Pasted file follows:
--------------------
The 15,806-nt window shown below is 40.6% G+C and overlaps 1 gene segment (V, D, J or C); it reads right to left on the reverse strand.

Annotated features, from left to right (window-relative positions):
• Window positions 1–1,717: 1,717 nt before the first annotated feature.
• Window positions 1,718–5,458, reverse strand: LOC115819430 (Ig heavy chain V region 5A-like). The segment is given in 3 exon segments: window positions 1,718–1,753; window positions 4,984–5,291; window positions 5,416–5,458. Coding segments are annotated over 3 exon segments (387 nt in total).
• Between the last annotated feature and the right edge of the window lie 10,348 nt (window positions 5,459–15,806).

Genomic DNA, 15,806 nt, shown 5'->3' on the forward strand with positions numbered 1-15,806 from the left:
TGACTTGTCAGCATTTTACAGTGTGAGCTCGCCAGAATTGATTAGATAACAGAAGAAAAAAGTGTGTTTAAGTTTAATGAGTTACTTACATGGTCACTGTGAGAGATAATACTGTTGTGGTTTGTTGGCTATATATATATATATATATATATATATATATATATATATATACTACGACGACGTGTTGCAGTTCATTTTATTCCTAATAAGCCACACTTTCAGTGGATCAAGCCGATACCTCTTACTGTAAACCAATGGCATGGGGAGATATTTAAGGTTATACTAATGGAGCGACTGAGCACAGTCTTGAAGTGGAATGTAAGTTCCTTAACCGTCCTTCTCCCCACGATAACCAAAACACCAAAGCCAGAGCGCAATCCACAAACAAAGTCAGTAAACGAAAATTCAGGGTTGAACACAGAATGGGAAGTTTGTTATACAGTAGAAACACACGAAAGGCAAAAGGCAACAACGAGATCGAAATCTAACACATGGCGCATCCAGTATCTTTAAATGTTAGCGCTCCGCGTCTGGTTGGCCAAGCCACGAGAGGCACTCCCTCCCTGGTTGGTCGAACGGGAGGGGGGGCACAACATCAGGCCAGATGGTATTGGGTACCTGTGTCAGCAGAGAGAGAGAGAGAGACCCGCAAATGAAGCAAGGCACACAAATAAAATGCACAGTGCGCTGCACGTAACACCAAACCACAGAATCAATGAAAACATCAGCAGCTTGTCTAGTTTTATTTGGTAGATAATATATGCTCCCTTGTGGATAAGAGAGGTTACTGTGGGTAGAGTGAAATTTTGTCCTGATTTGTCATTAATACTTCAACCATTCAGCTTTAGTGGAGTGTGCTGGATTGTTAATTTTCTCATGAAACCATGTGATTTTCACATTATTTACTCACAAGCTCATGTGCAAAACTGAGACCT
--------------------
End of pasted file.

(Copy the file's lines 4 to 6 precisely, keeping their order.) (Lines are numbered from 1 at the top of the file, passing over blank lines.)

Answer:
• Window positions 1,718–5,458, reverse strand: LOC115819430 (Ig heavy chain V region 5A-like). The segment is given in 3 exon segments: window positions 1,718–1,753; window positions 4,984–5,291; window positions 5,416–5,458. Coding segments are annotated over 3 exon segments (387 nt in total).
• Between the last annotated feature and the right edge of the window lie 10,348 nt (window positions 5,459–15,806).

Genomic DNA, 15,806 nt, shown 5'->3' on the forward strand with positions numbered 1-15,806 from the left: